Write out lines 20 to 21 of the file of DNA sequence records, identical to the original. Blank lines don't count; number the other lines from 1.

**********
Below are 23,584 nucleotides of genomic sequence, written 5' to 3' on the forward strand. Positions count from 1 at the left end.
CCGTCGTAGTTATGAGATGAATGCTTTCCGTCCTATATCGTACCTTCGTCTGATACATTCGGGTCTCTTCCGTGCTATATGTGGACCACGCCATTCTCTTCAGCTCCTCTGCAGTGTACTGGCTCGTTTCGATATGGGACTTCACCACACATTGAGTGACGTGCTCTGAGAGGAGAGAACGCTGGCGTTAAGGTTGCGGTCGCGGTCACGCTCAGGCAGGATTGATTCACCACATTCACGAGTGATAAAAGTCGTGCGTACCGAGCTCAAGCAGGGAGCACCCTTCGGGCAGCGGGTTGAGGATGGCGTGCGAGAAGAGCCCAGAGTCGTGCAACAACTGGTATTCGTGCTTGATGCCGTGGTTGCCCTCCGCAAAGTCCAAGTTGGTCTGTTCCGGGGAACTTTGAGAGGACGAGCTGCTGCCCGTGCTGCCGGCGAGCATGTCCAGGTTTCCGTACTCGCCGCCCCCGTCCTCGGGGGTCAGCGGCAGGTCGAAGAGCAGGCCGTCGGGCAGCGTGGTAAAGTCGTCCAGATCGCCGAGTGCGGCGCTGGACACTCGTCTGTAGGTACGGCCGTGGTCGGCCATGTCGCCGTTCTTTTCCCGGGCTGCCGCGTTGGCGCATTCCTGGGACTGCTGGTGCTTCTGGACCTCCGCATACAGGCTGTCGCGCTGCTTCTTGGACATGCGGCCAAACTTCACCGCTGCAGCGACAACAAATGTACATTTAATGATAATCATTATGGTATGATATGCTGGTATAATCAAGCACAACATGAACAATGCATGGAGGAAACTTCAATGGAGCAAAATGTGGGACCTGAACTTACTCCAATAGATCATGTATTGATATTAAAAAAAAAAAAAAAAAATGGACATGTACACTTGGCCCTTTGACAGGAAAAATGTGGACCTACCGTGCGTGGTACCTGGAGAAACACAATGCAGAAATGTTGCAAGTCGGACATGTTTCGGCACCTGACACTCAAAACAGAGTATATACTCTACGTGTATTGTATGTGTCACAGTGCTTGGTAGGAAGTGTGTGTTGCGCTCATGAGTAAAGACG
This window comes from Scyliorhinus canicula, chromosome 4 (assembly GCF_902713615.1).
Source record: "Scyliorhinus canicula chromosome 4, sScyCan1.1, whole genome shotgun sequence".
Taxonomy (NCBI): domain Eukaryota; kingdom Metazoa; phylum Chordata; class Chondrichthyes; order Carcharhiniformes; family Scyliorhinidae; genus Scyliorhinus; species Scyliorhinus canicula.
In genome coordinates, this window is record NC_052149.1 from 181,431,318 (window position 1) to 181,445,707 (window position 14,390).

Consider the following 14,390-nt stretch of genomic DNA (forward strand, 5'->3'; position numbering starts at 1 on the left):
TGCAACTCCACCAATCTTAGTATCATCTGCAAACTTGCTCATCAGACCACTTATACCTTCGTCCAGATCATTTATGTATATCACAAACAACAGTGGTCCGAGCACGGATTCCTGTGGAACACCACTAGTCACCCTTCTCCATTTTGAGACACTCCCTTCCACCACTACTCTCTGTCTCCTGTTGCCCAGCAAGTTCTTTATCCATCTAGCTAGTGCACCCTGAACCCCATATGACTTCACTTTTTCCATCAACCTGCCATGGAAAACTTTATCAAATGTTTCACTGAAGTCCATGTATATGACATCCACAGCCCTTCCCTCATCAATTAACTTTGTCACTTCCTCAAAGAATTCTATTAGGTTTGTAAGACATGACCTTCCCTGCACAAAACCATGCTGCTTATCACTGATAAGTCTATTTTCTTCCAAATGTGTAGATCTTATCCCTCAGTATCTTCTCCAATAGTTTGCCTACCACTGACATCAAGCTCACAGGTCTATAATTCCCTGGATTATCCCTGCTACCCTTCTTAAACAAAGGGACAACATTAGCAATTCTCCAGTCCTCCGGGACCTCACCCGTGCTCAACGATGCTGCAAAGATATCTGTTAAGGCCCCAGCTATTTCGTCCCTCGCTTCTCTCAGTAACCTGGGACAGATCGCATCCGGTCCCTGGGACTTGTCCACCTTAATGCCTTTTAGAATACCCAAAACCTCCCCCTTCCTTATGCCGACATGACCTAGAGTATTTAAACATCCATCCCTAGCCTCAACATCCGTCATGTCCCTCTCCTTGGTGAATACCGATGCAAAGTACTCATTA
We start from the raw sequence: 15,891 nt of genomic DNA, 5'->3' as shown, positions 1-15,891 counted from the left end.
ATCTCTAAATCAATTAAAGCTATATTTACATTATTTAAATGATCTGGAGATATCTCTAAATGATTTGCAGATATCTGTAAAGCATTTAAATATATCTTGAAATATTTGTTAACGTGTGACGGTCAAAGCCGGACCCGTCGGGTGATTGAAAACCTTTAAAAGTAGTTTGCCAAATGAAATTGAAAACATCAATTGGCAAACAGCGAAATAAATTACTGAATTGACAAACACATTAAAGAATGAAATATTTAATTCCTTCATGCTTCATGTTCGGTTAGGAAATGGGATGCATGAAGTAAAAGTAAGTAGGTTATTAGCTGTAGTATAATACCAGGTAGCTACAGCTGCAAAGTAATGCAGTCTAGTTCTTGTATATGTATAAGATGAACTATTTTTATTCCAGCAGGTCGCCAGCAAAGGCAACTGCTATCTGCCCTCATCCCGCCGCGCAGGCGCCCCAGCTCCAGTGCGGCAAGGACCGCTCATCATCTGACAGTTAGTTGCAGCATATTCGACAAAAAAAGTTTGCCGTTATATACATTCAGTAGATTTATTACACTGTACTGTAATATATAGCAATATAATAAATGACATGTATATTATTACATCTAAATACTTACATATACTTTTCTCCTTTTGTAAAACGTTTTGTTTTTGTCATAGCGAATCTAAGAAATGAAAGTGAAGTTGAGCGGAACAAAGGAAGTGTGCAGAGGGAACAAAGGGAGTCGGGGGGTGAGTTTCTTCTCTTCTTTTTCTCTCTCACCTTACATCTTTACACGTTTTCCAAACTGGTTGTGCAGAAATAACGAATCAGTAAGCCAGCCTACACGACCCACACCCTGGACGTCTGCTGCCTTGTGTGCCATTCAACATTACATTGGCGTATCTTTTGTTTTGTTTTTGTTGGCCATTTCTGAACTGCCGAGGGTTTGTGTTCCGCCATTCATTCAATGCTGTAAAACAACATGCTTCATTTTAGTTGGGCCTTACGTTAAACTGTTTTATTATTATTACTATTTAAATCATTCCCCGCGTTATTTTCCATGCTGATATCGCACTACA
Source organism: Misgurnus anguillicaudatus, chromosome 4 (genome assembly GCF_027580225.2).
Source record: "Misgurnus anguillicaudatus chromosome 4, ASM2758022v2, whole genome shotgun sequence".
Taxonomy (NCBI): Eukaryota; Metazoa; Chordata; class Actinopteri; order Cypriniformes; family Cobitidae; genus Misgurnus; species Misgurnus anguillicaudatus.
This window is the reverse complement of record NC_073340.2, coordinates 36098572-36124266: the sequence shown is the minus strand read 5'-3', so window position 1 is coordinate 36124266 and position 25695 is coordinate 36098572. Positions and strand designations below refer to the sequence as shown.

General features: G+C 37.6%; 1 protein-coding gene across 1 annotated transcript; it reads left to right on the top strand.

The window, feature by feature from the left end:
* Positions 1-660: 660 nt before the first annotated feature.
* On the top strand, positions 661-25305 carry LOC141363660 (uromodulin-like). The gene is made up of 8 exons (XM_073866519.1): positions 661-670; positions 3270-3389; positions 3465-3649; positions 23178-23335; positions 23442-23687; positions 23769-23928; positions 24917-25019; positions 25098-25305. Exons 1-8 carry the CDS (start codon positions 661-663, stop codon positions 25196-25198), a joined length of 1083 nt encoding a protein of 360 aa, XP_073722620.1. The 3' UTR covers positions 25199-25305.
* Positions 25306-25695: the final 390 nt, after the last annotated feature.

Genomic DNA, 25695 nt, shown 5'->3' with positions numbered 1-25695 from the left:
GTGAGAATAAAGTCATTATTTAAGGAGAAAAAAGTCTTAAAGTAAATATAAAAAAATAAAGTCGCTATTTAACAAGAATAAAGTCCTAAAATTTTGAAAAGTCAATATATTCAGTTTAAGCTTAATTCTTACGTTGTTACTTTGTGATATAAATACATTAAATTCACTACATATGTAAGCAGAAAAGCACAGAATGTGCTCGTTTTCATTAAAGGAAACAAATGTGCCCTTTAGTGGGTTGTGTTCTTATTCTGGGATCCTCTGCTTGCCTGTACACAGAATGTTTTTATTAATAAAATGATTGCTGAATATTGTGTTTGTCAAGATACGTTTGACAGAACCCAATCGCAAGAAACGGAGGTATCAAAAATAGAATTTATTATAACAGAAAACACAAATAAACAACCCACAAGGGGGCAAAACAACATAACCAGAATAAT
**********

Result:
Genomic DNA, 25695 nt, shown 5'->3' with positions numbered 1-25695 from the left:
GTGAGAATAAAGTCATTATTTAAGGAGAAAAAAGTCTTAAAGTAAATATAAAAAAATAAAGTCGCTATTTAACAAGAATAAAGTCCTAAAATTTTGAAAAGTCAATATATTCAGTTTAAGCTTAATTCTTACGTTGTTACTTTGTGATATAAATACATTAAATTCACTACATATGTAAGCAGAAAAGCACAGAATGTGCTCGTTTTCATTAAAGGAAACAAATGTGCCCTTTAGTGGGTTGTGTTCTTATTCTGGGATCCTCTGCTTGCCTGTACACAGAATGTTTTTATTAATAAAATGATTGCTGAATATTGTGTTTGTCAAGATACGTTTGACAGAACCCAATCGCAAGAAACGGAGGTATCAAAAATAGAATTTATTATAACAGAAAACACAAATAAACAACCCACAAGGGGGCAAAACAACATAACCAGAATAAT